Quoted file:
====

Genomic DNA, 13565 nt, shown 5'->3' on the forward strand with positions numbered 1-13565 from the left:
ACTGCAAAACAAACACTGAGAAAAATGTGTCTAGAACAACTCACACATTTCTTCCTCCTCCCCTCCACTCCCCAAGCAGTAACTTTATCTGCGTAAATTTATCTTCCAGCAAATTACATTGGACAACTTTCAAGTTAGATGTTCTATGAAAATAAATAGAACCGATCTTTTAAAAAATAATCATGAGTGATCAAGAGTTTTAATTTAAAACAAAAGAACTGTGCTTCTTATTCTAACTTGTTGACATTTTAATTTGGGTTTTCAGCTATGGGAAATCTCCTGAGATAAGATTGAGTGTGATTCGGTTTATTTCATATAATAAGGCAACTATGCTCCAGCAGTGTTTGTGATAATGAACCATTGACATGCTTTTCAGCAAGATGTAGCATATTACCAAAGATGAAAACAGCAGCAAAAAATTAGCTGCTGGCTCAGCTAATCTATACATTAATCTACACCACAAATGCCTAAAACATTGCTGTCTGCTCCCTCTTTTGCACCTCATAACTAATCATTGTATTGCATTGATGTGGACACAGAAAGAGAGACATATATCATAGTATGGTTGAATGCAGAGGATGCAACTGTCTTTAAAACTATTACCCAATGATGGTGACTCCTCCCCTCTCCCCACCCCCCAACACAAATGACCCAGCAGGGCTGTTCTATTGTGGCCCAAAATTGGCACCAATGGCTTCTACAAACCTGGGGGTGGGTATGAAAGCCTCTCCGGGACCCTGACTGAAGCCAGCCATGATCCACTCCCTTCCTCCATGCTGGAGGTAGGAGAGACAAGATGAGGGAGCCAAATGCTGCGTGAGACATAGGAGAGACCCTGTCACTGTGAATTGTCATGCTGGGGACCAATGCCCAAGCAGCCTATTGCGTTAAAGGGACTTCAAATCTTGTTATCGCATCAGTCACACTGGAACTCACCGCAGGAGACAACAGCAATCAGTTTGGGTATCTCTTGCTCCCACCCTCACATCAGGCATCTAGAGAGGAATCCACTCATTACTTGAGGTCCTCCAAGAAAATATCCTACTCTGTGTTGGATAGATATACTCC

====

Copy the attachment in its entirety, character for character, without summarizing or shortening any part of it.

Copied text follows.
Genomic DNA, 13565 nt, shown 5'->3' on the forward strand with positions numbered 1-13565 from the left:
ACTGCAAAACAAACACTGAGAAAAATGTGTCTAGAACAACTCACACATTTCTTCCTCCTCCCCTCCACTCCCCAAGCAGTAACTTTATCTGCGTAAATTTATCTTCCAGCAAATTACATTGGACAACTTTCAAGTTAGATGTTCTATGAAAATAAATAGAACCGATCTTTTAAAAAATAATCATGAGTGATCAAGAGTTTTAATTTAAAACAAAAGAACTGTGCTTCTTATTCTAACTTGTTGACATTTTAATTTGGGTTTTCAGCTATGGGAAATCTCCTGAGATAAGATTGAGTGTGATTCGGTTTATTTCATATAATAAGGCAACTATGCTCCAGCAGTGTTTGTGATAATGAACCATTGACATGCTTTTCAGCAAGATGTAGCATATTACCAAAGATGAAAACAGCAGCAAAAAATTAGCTGCTGGCTCAGCTAATCTATACATTAATCTACACCACAAATGCCTAAAACATTGCTGTCTGCTCCCTCTTTTGCACCTCATAACTAATCATTGTATTGCATTGATGTGGACACAGAAAGAGAGACATATATCATAGTATGGTTGAATGCAGAGGATGCAACTGTCTTTAAAACTATTACCCAATGATGGTGACTCCTCCCCTCTCCCCACCCCCCAACACAAATGACCCAGCAGGGCTGTTCTATTGTGGCCCAAAATTGGCACCAATGGCTTCTACAAACCTGGGGGTGGGTATGAAAGCCTCTCCGGGACCCTGACTGAAGCCAGCCATGATCCACTCCCTTCCTCCATGCTGGAGGTAGGAGAGACAAGATGAGGGAGCCAAATGCTGCGTGAGACATAGGAGAGACCCTGTCACTGTGAATTGTCATGCTGGGGACCAATGCCCAAGCAGCCTATTGCGTTAAAGGGACTTCAAATCTTGTTATCGCATCAGTCACACTGGAACTCACCGCAGGAGACAACAGCAATCAGTTTGGGTATCTCTTGCTCCCACCCTCACATCAGGCATCTAGAGAGGAATCCACTCATTACTTGAGGTCCTCCAAGAAAATATCCTACTCTGTGTTGGATAGATATACTCC